Phnom Penh midwives rally to support women who have experienced violence
Kun Srey Mao is a midwife in Phnom Penh who does more than just deliver babies. As she provides many health services to the women who visit her health centre, Srey Mao is one of the first professionals women encounter if they have have been physically abused by their partners.
One in five women in Cambodia have experienced physical and/or sexual violence in their lives. 75% of them reported having severe injury among which 90% of them needed medical assistance. However, only half of them received appropriate care at the health facilities. CARE is working with midwives like Srey Mao to ensure that when women come to the health centre, they receive the help they need.
“There is one woman who is a regular patient at our health centre. She used to come often with injuries and bruises on her face, but we never identified her as a survivor of violence,” says Srey Mao. “We were worried that it could be shameful for her if we start asking about her injuries. We were also concerned that asking about the client’s personal issues could compromise our professionalism.”
Srey Mao received training from CARE on how to recognise injuries which could suggest the woman has been subjected to violence by her partner and how to deal with this in a sensitive manner. She found this was very helpful for her day-to-day work: “After the training, I feel confident not only in identifying survivors of violence but also how to take care of them, including providing support and referring to necessary services.”
Afterwards, Srey Mao and her colleagues realised they have encountered many such cases. The training changed how she responded the next time this particular woman came to the health centre. “The lady had a number of injuries to her face, with broken teeth and some bruising. I realised that she had suffered violence so I spoke to her in a private consultation room; as well as treating her injuries I was able to provide her with counselling and I referred her for additional support.”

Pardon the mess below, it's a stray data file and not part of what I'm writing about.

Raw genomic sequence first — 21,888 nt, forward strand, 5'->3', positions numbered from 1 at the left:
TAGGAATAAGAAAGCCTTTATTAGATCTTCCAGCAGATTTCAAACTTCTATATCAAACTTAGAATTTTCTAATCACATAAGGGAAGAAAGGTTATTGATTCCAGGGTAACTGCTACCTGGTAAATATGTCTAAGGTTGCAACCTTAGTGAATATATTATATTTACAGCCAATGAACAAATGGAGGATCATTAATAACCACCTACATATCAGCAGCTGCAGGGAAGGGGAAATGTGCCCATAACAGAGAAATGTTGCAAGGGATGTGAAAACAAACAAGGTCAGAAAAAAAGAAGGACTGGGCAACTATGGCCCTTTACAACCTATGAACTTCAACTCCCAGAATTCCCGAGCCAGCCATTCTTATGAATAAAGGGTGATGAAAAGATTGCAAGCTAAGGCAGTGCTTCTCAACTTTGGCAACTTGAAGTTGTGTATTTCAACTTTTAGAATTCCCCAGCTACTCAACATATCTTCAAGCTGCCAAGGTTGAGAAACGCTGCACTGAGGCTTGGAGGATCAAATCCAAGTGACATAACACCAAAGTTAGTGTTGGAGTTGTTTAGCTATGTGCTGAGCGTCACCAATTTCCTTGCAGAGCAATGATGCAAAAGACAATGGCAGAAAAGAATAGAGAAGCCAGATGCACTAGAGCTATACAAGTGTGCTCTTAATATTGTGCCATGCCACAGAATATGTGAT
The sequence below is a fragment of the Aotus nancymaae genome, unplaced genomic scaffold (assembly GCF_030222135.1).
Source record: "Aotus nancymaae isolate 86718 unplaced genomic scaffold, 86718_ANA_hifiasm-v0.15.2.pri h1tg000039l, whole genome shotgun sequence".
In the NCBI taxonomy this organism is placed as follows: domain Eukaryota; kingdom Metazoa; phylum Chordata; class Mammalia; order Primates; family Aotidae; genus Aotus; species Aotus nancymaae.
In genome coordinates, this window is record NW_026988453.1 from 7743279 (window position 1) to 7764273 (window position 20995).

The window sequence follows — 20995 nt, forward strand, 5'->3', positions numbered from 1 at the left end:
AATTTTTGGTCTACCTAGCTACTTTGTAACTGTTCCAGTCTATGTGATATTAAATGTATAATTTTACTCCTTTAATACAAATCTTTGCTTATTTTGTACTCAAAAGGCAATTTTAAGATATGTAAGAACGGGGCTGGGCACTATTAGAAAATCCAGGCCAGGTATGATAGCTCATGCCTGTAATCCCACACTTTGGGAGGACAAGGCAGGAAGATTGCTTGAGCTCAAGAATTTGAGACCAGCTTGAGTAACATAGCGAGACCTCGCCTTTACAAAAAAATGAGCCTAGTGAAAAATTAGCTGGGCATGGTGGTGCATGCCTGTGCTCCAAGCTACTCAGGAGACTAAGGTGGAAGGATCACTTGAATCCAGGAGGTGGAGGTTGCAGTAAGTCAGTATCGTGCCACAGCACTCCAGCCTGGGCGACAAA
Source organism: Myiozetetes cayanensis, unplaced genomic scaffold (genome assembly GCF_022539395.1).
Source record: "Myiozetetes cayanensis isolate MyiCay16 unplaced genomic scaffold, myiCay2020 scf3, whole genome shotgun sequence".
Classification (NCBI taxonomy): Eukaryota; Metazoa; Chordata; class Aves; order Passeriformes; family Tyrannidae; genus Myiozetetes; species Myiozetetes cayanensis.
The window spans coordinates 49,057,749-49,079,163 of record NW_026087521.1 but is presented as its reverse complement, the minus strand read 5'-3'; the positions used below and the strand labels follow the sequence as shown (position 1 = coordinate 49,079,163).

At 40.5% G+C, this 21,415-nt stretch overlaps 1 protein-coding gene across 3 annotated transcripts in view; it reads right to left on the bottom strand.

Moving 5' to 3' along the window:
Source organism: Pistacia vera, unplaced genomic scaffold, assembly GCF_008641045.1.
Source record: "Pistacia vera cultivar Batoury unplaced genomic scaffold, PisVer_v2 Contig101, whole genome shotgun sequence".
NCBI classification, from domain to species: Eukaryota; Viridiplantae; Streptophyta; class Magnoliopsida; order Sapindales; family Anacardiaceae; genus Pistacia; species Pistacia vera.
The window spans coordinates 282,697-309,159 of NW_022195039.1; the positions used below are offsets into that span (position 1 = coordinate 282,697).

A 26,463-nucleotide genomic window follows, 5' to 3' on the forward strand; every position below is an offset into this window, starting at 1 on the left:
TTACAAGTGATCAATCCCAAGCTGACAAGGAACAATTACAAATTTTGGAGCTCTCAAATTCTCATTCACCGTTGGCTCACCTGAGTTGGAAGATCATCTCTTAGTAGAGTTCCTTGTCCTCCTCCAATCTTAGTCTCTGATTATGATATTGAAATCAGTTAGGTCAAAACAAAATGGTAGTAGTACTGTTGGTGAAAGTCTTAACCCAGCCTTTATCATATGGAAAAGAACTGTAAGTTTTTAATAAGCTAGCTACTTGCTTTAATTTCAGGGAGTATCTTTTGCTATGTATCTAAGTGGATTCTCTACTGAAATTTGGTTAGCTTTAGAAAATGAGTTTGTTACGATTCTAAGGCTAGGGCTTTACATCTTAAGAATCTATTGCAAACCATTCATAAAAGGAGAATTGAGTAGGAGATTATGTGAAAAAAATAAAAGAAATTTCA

Srey Mao is now able to help women to escape from violent situations when they want support. She recently treated a woman who had been physically abused by her husband. The lady said she wanted a divorce so he could not do this to her again; Srey Mao was able to inform her of the process, issue a health certificate and refer the woman to her local authorities.
Many other midwives across the capital have similar reports. Their actions are helping women who have experienced violence to recover and to understand how to take action should they choose.
These activities are part of the Safe Homes, Safe Communities project. Safe Homes, Safe Communities is part of the Cambodia Ending Violence Against Women (EVAW) Program, a five-year partnership between the Ministry of Women’s Affairs (MoWA) and the Australian Department of Foreign Affairs and Trade (DFAT). These activities by CARE as an EVAW partner are made possible with the financial support of the Australian Government.
Safe Homes, Safe Communities works with a number of valued project implementation partners, including: Ministry of Health, Ministry of Interior, The National League of Communes in Phnom Penh, the Poor Community Development Office of Phnom Penh Municipality and other national and international institutions who are actively working together to end violence against women.